Message: 4 Date: Tue, 15 Jul 2003 13:36:02 -0400 From: David Ponak Subject: Mello Cads Webcast Tonight My act, Mello Cads will be performing Tonight at Palms Hotel & Casino as part of the Las Vegas edition of International Pop Overthrow. Our set will be video webcast in real time at: Please tune in and check it out. Our set time will be 10PM (Pacific Daylight Time). Tokyo folks should tune in Wednesday at 2PM. -------------------[ archived by Spectropop ]-------------------
Message: 5 Date: Tue, 15 Jul 2003 17:55:02 -0000 From: Mark Frumento Subject: Nina Shaw? Does anyone have information on 60s UK singer Nina Shaw? I recently found an EP of 4 songs by her, all competent solo girl singer/bigish production numbers. Mark F. -------------------[ archived by Spectropop ]-------------------
Message: 6 Date: Tue, 15 Jul 2003 21:17:32 -0000 From: Mike Edwards Subject: Helen Shapiro, US Philips Ref: Lady Luck & The Lullabies' "Young Stranger" - I thought the UK's Helen Shapiro's performance of "Young Stranger" was better than the US original by Lady Luck & The Lullabies. Fortunately, she made a habit of making some quality cover versions in the early 60s (as did the UK's Billy Fury) and held her own against original US versions of such songs as: "Keep Away From Other Girls" Babs Tino "I Was Only Kidding" Ann-Margret, Molly Bee "Tell Me What He Said" Ginny Arnell, Playmates "Daddy Couldn't Get Me One Of Those" Dodie Stevens "Ole Father Time" Milly Foster "Tomorrow Is Another Day" Doris Troy Helen made an insignificant chart showing in the US and her UK chart fortunes seemed to decline as beat groups came into being. In the fast moving 60s, she just seemed so dated. Looking back now, it's a pleasure to note that she put out a great catalog of which some of the above are examples. Simon White notes that Lady Luck's "Young Stranger" was released on US Philips. Now there's an interesting label that seemed to start around 1962. We have seen very little CD reissue action. From what I can see just isolated sides by the Secrets, Brian Hyland and Bobby Hebb. I think the rights lie with Polygram, so if anyone from that company is reading this, "From The Vaults Of Philips' Records" would make a fine CD compilation. Mike -------------------[ archived by Spectropop ]-------------------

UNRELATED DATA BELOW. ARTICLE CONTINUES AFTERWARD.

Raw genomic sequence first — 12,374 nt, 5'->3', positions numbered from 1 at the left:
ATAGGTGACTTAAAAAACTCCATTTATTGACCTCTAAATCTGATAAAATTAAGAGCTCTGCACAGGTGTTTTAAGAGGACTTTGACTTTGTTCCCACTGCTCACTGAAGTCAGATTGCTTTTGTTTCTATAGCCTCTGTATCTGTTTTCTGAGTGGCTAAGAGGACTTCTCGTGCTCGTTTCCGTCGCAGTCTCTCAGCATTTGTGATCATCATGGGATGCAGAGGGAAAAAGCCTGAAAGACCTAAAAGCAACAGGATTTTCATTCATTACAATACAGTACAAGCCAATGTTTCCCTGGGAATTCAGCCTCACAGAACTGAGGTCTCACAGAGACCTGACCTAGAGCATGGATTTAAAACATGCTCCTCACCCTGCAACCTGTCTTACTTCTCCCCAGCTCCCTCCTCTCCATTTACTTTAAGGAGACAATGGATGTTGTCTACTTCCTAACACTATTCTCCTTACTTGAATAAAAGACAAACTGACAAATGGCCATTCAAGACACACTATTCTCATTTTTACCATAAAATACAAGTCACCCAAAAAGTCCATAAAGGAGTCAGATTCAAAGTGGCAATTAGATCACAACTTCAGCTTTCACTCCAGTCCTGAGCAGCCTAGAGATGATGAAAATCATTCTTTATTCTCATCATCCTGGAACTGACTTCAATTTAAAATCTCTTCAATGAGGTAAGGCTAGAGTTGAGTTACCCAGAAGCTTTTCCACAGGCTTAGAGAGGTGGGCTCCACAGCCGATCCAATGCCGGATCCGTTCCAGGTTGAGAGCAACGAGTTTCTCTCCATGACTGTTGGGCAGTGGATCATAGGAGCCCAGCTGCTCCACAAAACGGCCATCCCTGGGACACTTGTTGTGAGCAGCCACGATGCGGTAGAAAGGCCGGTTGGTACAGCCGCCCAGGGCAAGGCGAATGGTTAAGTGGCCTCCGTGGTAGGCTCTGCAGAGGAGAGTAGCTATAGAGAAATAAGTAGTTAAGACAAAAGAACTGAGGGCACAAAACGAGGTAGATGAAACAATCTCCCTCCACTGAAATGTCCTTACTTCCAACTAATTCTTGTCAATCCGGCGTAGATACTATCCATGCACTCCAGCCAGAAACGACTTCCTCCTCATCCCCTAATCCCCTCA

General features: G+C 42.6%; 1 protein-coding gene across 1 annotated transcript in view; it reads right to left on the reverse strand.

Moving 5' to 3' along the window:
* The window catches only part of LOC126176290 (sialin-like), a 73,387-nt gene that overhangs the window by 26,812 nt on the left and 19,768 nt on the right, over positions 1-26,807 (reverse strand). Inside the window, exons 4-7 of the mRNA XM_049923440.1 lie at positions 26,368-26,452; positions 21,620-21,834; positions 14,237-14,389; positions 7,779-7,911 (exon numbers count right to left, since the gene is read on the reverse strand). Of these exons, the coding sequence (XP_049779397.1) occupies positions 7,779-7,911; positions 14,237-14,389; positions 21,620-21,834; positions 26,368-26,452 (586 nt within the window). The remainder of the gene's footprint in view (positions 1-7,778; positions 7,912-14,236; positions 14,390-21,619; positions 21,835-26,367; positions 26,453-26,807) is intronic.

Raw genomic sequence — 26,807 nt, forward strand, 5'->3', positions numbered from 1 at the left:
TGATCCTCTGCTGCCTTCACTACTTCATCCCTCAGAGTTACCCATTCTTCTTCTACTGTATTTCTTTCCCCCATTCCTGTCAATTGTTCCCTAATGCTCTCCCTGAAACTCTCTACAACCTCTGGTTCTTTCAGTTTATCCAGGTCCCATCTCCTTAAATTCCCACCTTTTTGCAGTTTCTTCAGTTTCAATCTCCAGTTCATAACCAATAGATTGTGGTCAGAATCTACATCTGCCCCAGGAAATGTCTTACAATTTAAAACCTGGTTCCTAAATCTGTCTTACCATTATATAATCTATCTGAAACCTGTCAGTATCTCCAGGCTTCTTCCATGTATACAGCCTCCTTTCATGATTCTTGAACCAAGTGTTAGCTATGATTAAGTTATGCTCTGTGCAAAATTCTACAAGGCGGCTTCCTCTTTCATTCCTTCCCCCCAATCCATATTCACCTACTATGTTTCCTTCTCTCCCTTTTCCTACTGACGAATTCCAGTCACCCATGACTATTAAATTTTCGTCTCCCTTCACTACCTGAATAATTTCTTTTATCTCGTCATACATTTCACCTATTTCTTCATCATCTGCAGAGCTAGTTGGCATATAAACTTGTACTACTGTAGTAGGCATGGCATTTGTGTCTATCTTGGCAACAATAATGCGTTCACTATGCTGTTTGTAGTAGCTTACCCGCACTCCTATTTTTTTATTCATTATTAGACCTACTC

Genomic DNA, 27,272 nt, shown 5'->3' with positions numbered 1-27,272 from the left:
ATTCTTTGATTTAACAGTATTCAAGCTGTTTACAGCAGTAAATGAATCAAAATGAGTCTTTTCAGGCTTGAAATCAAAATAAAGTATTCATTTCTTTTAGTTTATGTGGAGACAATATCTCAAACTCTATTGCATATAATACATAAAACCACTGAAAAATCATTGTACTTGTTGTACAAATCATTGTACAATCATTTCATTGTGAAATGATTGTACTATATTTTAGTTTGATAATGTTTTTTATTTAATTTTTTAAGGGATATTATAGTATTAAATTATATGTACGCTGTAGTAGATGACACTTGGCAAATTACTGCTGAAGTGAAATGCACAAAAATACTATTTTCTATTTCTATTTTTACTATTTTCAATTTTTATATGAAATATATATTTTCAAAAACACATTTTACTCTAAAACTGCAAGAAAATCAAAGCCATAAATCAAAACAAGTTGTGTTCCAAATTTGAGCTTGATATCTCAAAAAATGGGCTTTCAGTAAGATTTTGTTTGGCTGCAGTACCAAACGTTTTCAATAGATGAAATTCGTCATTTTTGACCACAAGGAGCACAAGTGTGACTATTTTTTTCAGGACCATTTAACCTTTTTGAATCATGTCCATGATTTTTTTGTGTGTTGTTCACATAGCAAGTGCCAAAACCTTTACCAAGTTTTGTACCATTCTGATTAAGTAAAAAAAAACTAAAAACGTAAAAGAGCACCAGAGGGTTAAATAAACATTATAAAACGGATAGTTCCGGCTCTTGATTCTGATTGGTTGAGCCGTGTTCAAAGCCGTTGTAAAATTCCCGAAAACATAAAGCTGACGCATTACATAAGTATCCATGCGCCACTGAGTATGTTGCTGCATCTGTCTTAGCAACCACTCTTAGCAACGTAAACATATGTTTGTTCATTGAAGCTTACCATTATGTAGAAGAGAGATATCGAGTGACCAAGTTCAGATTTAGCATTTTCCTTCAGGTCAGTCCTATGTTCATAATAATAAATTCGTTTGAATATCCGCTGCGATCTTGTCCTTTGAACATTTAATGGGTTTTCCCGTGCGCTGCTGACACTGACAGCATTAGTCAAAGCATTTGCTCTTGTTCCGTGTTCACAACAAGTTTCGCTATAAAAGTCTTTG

Message: 7 Date: Tue, 15 Jul 2003 21:25:14 -0000 From: Mike Edwards Subject: Re: Nina Shaw Hi Mark, Don't have too much information on Nina Shaw, but with a name like that you feel as if you should know of her. My UK database shows: "Woven In My Soul"/"Love So Fine" (CBS, 1968) "From Now Till Then"/"Window Of My mind" (CBS, 1968) "Stop The Music"/"Celebration Of The Year" (CBS, 1969) "One Fine Day"/"Somewhere In The World" (CBS, 1969) "In One Hour"/"I Will Come To You" (CBS, 1969) "I Believed In You"/"I Believed In You (instr.)" (Creole, 1983) "Look At Me Know"/"Turkish Delight" (Red Bus, 1984) Given the timespan, the above may even be by two different persons. I wonder if "One Fine Day" is the Chiffons' song. That would be very topical here on S'pop. Mike -------------------[ archived by Spectropop ]-------------------
Message: 8 Date: Tue, 15 Jul 2003 22:33:04 -0000 From: Art Longmire Subject: Hamilton Camp, "Here's To You" Does anyone besides me remember hearing this on the radio in 1968? This tune was one that I heard on the school bus radio when I was twelve and only listened to subliminally. I knew nothing and cared less about music then, but a couple of years later I became a music fanatic and was trying to remember this one fantastic tune whose melody I remembered but had nothing else to go on. All I could remember was that the singer had a tenor voice and the tune had a great orchestra riff. Well, flash forward to 1984-I was listening to this out-of-town radio show by a DJ named Blas Villejo who always played a lot of obscure old records. I was about to fall asleep on my couch when suddenly I heard it - the song I remembered from my childhood. I sat up and gave it a careful listen - I guess you know the feeling when you rediscover a great old song. And Blas always was careful to announce the name and title of the songs he played - He said "Hamilton Camp, Here's To You, now wasn't that a nice tune?" It certainly was, now I had the song I was looking for and it only took me 16 years to track it down. I wonder if anyone here has heard the LP this song is from. I've seen several reviews online and most of them kind of slam the album although the song "Here's to You" itself gets good reviews. If anyone has heard this and has an opinion please let me know. -------------------[ archived by Spectropop ]-------------------

Click here to go to The Spectropop Group
Spectropop text contents copyright 2002 Spectropop unless stated otherwise. All rights in and to the contents of these documents, including each element embodied therein, is subject to copyright protection under international copyright law. Any use, reuse, reproduction and/or adaptation without written permission of the owners is a violation of copyright law and is strictly prohibited. All rights reserved.